Txt Spk – Yea/Nah?

The English language has undergone countless evolutions throughout the thousands of years it has been utilised.

From the Elizabethan Ages where Shakespeare captured the hearts of many with his eloquent dialogue in Romeo and Juliet, “Did my heart love till now? Forswear it, sight! For I ne’er saw true beauty till this night,” and until now, where grammatical errors and misspelling plague the Internet on every platform of social media.


We’ve come a long way.

As I check my Facebook newsfeed in the morning, I cringe at what is written and refrain (with difficulty) from correcting ‘my friends’ in fear of sounding like a complete Grammar Nazi; “(Insert name here) I luv yooh so much, where 2getha 4eva baby.”  Or even, “Wat r u doin 2day? I hope your not busy babe.”

I think of the potential emotional impact words have upon us and then I read what people write and all hope just withers away into thin air.

Indeed, some people may just embrace the so-called beauty of the natural evolution of the English language, but I must ask, is this romantic in any shape or form? No. Is it necessary? No. Is this limited to Gen-Y? Probably not.

I believe the emergence of mobile phones and popular internet sites like Twitter (140 characters or less), Facebook and Myspace are partly to blame for the txt talkcrumble of conventional language, which have lead users to transform words into acronyms and numbers that ignore conventional grammar rules.

The recent inductions of LOL (Laughing Out Loud), OMG (Oh My God) and LMAO (Laughing My Ass Off) among many others to the Oxford Dictionary is due to the growing utilisation of them in e-mail, social media and even sometimes in verbal conversation. No doubt, it would have sent literary guardians like William Shakespeare and Rainer Maria Rilke turning in their graves.

It seems language has passed an irreversible point in modern age.

However, the most disappointing thing of all is not that words are being morphed beyond measure, it’s rather the fact that we are the masters of our own fate; we control our own utilisation of language.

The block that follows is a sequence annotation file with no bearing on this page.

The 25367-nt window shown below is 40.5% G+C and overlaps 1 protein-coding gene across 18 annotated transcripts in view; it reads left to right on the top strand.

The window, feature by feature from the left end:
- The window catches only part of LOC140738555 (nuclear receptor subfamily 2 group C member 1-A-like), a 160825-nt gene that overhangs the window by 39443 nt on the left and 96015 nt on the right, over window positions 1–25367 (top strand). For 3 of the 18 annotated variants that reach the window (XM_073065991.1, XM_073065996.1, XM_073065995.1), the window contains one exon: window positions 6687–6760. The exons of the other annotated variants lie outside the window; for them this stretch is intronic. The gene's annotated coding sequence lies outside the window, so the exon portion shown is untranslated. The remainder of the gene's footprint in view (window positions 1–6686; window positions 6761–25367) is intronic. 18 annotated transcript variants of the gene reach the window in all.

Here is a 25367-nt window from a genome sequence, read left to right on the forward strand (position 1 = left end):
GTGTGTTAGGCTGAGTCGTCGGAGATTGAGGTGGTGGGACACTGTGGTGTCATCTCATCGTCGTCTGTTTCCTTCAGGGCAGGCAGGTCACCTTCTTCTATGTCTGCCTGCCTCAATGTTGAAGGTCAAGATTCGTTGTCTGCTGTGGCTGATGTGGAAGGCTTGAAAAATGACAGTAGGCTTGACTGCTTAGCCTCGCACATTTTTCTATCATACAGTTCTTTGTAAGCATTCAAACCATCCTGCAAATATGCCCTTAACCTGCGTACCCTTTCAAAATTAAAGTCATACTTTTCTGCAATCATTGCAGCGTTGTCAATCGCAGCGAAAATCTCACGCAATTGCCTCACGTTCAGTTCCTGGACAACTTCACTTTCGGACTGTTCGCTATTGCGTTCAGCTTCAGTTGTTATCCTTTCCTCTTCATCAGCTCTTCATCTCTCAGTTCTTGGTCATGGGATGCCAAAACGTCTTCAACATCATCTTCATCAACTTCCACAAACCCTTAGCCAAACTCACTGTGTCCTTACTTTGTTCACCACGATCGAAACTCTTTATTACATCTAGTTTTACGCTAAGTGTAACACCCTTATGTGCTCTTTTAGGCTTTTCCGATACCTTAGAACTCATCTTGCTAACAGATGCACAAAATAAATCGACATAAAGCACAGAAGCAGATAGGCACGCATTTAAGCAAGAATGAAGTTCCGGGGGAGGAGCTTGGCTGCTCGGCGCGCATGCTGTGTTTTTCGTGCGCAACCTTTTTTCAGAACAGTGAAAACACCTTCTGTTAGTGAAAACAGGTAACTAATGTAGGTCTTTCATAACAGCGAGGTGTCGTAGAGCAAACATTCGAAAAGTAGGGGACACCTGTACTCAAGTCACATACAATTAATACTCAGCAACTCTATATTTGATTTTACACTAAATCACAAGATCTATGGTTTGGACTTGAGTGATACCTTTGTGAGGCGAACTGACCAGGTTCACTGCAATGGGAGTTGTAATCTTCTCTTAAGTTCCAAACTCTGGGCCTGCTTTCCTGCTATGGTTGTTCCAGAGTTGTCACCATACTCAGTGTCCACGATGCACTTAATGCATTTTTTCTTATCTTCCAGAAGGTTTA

There is a silver lining though, amidst the craze of acronyms and dropping the ‘g’ off of words, Facebook groups such as “You use ‘your’ and ‘you’re’ properly? Excuse me while I undress myself” and “I judge you when you use poor grammar” are slowly gaining members in the shadows. Maybe some of my hope has been restored.

whitneyhigginson :

  • Erica

    Good posting,

    In positing Shakespeare as the pinnacle of English language usage I would like to point out that Shakespeare's language, while beautiful, was often grammatically incorrect but we let that slide because of that handy little thing called poetic license. The rules of prose are different to the rules of poetry and there's always been a lot of conjecture over which set of rules should be applied to our friend William.

    It does seem fitting to me that the very passage used to illustrate your point has a contraction (ne'er) contained within. Perhaps text messages and tweets represent an opportunity for poetry within this social media environment? I would say there is room here for this concept. Brevity is a skill that many (myself included, if this post is anything to go by) lack, thus a shorter character limit should be seen as a challenge, rather than a restriction.

    Being encouraged to use one word – "brevity" for example, rather than a string of other words to describe precisely what we are talking about, is certainly a positive step! There are few instances where meaning cannot be conveyed by the skillful use of language. We should however, be encouraging use of appropriate words, rather than ripping out vowels and creating new numeral based phonetics to say what we mean in the space allowed.

  • Jeremy Garnett

    One of the wonderful yet scary things about language is that it is forever changing.
    Conventional language, as you call it, is a relatively new invention. Even as short a period of a hundred years ago, the use and spelling of many words was vastly different. The most obvious example of this in recent times would be the word "gay". Though I much prefer it's jovial meaning, I must admit, it's use has changed.
    For further examples of these changes, merely look at the original language of Shakespeare, which can be found at….
    It wasn't until the 18th and 19th centuries that the English Language was codified, and the first dictionaries were produced. This was worked on by those self-same people who developed scientific thinking, the Natural Philosophers, many of whom also dabbled in alchemy.
    At their time, paper was the most common medium, and newly developed machinery meant that it was suddenly readily available. (Previously paper was made laboriously by hand.)
    Thus more people of the younger generations were experimenting with writing, and language evolved.

    Is it, therefore, any surprise that as the younger generations, including myself, become increasingly familiar with the online medium, that language is once more evolving?
    If this distresses you, as it does me, with my love of perfect grammar, then look at this bright side. Until recently, Latin was still taught in most schools. If this development had happened merely one generation or two earlier, think of the consequences.